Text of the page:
Sensory Stimulation in Dementia Care
We all use our senses to learn. We process what we see, hear, taste, smell, and touch ~ and it stimulates us. Our brains receive messages containing information about what we experience, and this is a good thing, especially if you are someone with dementia.
I have worked with hundreds of individuals with memory challenges and, sadly, they are often discounted or overlooked – as “patients” or people who can no longer feel, no longer express joy, or no longer enjoy life. The question is, are they given the chance, the opportunity, to experience life in this way, or are they simply written off?
My view is that no matter where someone is on their dementia journey, they can receive information (watch for a future blog post on this topic), know of your presence, know how you make them feel, and respond to their environment.
When I consult with a family, I often introduce various strategies and/or activities aimed to increase the quality of life of the individual with dementia (IWD) and to reduce what we refer to as “behavioral expressions” that can occur as a result of an unmet need.
About six or seven years ago, I was asked by a family to come up with some ideas to engage their mother who had a form of dementia. After meeting the mother, I left thinking I wanted to recommend something for her that dealt primarily with her senses of touch and sight.
What can I recommend that is not run-of-the-mill?
How can I be creative here and tap into something their mother would really enjoy?
I thought, and thought, and thought some more.
I was asking myself questions like, “What is fun or interesting to touch?” “What is pretty to look at?” Whatever I came up with, it had to be safe, portable, and stimulating, all in one.
Then somehow it came to me: fabric swatches. Yes, fabric swatches, and I needed a lot of them, so who did I call? Of course, my friend the interior designer!
Over the years I have done several home renovations and with that often came new window coverings, reupholstering a chair here or a couch there and I recalled how beautiful the fabric swatches were. In fact, I would often go to the design store well in advance of my appointment just so I could look through the hundreds of swatches – purely for the joy of it, the aesthetic of it. I thought to myself, if these swatches can engender such good feelings in me, I bet they can in others as well.
So, I reached out to my friend and asked her what the design center did with all those fabric swatches (for couches, pillows, drapes, etc.) once they became outdated, and she told me that, unfortunately, they throw them away. I asked to swing by and see if there were any available that I could take off their hands and the answer was a resounding “Yes!” The end result was an enormous bag filled with colorful and textural swatches, some so lovely that I can barely describe them. There were red velvets, others with raised dots, some were sheer with stripes, others heavy, yet oh-so soft.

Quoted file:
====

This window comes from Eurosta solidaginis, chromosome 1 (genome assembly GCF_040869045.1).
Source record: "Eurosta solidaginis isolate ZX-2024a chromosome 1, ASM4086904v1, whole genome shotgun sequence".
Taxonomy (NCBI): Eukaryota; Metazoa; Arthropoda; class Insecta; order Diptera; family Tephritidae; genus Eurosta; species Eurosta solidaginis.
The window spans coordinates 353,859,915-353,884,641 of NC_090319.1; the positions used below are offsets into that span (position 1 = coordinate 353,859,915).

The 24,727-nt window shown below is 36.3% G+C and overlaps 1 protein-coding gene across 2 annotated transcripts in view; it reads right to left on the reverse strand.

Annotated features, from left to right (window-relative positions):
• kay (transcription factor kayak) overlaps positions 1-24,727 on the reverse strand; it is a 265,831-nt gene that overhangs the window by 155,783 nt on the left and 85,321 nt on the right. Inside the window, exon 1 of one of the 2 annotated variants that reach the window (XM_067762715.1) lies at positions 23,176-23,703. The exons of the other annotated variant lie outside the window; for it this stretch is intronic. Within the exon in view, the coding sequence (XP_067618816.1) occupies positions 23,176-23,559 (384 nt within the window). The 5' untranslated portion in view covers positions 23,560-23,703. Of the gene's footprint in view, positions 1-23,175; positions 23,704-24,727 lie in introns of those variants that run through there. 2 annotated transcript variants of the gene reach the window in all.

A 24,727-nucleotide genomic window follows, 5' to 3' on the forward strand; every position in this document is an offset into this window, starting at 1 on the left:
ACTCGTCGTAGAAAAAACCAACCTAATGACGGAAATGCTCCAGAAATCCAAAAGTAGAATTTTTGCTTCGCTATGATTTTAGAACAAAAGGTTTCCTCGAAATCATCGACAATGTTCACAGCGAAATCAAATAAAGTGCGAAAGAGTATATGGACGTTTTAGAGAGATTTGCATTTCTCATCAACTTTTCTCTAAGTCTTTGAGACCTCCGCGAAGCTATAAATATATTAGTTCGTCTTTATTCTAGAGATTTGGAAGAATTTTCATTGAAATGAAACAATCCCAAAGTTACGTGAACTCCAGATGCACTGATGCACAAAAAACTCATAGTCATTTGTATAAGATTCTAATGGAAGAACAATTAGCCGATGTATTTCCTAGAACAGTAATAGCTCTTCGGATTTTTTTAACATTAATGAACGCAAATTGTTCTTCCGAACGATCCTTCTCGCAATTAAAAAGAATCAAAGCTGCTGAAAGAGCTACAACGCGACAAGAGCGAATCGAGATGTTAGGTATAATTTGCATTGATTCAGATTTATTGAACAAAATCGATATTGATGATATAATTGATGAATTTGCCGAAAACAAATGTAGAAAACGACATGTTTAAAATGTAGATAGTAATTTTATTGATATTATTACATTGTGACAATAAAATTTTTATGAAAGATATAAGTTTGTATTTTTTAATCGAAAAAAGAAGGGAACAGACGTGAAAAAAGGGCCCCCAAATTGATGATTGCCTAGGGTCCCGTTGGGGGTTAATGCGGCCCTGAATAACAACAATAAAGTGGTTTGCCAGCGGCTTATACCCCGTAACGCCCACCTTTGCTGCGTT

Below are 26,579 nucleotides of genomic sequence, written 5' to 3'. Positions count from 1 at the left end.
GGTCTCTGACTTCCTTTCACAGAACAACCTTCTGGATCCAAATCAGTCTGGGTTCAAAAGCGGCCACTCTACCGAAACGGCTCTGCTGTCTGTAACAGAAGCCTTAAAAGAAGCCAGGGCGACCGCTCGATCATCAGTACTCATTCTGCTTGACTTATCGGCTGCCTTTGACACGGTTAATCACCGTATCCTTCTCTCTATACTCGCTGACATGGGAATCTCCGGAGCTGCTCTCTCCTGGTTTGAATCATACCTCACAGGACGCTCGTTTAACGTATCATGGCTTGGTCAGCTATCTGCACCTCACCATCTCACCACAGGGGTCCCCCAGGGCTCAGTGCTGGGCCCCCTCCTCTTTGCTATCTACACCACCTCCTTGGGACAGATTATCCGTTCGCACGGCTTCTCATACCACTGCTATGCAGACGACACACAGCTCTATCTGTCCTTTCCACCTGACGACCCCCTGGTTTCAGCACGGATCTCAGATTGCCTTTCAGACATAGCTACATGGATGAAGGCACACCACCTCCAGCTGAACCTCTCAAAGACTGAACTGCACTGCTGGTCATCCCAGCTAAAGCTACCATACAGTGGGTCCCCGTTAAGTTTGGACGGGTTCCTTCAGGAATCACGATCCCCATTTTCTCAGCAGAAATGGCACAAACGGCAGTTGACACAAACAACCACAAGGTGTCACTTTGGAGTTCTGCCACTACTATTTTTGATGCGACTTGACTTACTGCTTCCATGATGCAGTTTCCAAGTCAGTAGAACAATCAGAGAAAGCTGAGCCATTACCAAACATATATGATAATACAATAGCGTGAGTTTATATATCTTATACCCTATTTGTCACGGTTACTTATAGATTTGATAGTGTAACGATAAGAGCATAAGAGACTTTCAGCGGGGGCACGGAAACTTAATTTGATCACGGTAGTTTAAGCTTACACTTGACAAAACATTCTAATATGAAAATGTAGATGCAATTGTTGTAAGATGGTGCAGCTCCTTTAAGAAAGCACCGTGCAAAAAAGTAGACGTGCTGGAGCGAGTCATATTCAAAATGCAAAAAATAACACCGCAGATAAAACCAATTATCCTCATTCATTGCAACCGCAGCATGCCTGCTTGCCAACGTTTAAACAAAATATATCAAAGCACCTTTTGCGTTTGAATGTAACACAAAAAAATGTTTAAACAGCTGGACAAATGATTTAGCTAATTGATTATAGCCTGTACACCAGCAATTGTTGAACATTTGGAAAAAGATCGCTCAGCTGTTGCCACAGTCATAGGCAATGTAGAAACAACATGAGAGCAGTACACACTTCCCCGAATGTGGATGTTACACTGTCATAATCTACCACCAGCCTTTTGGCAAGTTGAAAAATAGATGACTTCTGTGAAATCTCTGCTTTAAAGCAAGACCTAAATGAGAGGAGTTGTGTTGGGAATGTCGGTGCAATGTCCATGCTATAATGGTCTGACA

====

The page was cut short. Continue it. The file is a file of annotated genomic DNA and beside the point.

I was thrilled, but of course had no idea if my idea would resonate with this particular client – or any other, for that matter, but I felt compelled to give it a try.
Because we all have different tastes, some IWDs are attracted to the lighter, airy, more feminine patterns, while others prefer the heavy velvet types. The raised dots repel others, while only blues are preferable to someone else. It’s absolutely fascinating to see what different people are drawn to. For some it’s more of a visual attraction, others tactile, and still others, both. I was with a woman only in her 60’s with Alzheimer’s a few weeks ago and I was sure she would gravitate toward the sheer fabrics, but for her it wasn’t about the look or the touch, it was solely about how neatly she could fold and pile the stack ~ over and over again; it made her feel quite accomplished ~ as it should.
The purpose of this activity is not to keep someone busy, although it may for a period of time, but instead it is to stimulate and engage the IWD. The goal is for them to experience something that looks and feels new, once again sending these sensory messages to the brain. There is a sense of wonder, of joy, of genuine interest in these simple pieces of fabric. Other benefits of this sort of intentional stimulation can be an improvement of mood, socialization and participation.
Individuals with dementia are not their disease, therefore, stimulating activities do not treat the disease; they treat/help the person with the disease – as they are still very much there. This form of engagement is known to decrease depression and anxiety in individuals with dementia ~ and with no downside or side effects.
In the end, for me, it’s all about the quality of life for the individual with dementia; what lights them up, engages them, makes them happy ~ even if for a short while.
Families and communities need a toolkit of various activities to try out, and then try out again. What might interest someone one day, may not on the next. We, as professionals in this space, need to be wildly creative ~ as well as patient and ever-so mindful in our approach.